The supermassive black hole of the Milky Way has suddenly lit up

The supermassive black hole of the Milky Way has suddenly “lit up”


The supermassive black hole of the Milky Way, Sagittarius A *, suddenly lit up last May. Astronomers have as yet no clear idea of what happened.

At the heart of almost every major galaxy lies a supermassive black hole. Some are very active, and others – like ours – are relatively calm. Hence the surprise of a team of astronomers from the University of California, Los Angeles, when last May, the object suddenly became much brighter (75 times brighter) before returning to the normal. A “flash” unprecedented, whose cause is for the moment completely unknown. The details of the study are currently under review before being published in The Astrophysical Journal Letters.

“I was pretty surprised at first and then very excited,” said astronomer Tuan Do, lead author of the study. The black hole was so bright that I first confused it with the star S0-2 because I had never seen Sagittarius A * as bright. The “flash,” it would have lasted two hours. Here is the accelerated scene below:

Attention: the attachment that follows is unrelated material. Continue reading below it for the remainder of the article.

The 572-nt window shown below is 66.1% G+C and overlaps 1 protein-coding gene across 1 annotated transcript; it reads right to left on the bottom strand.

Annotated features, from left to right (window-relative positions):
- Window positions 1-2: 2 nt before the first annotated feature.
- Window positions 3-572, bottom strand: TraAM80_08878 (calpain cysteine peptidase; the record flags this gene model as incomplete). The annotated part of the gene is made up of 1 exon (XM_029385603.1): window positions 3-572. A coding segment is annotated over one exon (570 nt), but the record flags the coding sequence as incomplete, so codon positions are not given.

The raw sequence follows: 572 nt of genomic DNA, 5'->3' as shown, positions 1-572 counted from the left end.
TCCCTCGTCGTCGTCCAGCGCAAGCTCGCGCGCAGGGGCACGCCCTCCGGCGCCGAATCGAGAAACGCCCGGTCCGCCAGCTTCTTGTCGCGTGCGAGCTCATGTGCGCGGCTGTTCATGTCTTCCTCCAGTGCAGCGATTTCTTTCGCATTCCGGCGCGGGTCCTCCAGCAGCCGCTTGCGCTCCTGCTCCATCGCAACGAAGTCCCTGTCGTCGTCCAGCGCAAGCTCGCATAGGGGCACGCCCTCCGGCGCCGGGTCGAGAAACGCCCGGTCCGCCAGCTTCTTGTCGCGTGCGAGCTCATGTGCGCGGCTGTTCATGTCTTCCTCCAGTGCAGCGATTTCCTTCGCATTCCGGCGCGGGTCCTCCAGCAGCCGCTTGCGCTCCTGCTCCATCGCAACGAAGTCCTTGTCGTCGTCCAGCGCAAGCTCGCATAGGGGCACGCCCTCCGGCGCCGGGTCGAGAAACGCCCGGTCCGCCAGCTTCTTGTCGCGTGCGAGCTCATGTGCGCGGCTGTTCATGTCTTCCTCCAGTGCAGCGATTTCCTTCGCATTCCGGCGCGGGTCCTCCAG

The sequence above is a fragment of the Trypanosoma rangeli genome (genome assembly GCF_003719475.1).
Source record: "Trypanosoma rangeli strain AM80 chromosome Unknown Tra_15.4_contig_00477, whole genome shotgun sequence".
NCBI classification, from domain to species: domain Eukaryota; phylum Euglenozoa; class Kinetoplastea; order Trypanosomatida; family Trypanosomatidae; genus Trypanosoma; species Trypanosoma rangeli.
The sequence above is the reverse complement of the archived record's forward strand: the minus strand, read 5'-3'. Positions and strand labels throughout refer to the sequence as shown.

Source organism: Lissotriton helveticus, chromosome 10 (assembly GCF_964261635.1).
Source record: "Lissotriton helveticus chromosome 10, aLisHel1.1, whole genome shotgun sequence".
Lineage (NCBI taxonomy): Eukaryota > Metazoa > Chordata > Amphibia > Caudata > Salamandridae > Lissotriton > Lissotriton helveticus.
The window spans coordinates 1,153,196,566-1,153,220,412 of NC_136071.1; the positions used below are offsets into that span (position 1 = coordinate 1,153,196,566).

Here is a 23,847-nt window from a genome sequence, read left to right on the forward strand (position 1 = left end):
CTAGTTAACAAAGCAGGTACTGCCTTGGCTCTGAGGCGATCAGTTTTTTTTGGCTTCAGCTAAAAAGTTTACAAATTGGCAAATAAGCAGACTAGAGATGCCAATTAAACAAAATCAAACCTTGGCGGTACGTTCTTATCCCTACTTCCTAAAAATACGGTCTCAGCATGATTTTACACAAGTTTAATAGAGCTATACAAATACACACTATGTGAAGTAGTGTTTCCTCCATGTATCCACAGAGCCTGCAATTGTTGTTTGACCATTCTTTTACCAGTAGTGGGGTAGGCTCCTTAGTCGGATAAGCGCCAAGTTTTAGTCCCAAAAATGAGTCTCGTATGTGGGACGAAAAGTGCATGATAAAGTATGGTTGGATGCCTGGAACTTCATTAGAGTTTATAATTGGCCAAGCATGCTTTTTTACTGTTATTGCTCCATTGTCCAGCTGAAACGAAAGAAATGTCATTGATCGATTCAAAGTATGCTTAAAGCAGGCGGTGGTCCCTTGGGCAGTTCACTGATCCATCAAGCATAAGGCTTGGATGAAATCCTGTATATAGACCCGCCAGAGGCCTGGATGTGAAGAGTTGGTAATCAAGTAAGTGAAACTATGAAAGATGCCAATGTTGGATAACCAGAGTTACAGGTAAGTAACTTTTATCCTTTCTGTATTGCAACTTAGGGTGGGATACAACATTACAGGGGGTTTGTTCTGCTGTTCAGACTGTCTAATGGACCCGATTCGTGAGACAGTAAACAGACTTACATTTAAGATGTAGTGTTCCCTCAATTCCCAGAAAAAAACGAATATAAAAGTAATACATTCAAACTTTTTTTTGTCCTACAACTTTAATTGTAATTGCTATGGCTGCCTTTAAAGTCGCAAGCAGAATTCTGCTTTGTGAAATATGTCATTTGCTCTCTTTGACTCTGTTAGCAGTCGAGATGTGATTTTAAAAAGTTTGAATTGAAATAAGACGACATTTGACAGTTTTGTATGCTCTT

Two possible explanations
To explain the phenomenon, the researchers put forward two hypotheses. It could, for example, be a reaction following the passage of the S0-2 star near the black hole (less than 17 light hours). This star, the closest to the cosmic ogre, gravitating around every 16 years and moving at 3% of the speed of light, could then have caused a change in behavior of the supermassive object.

We also know that a huge cloud of dust known as G2 has recently approached the black hole (within 36 light hours in 2014). At the moment, the researchers did not notice much, but it could be a delayed reaction. The fact of “snapping” more material than usual could indeed have generated such radiation.

Observations in progress
Further studies on several wavelengths will nevertheless be necessary to establish with certainty the physical processes responsible for this cosmic “jolt.” These images were captured from the WM Keck Observatory in Hawaii, but other telescopes – including Spitzer and Chandra – may soon give us more information.

Note also that a few days ago, a team of astronomers announced the discovery of a black hole 40 billion times larger than the Sun. A true heavyweight compared to Sagittarius A * which, it is recalled, weighs only 4 million solar masses.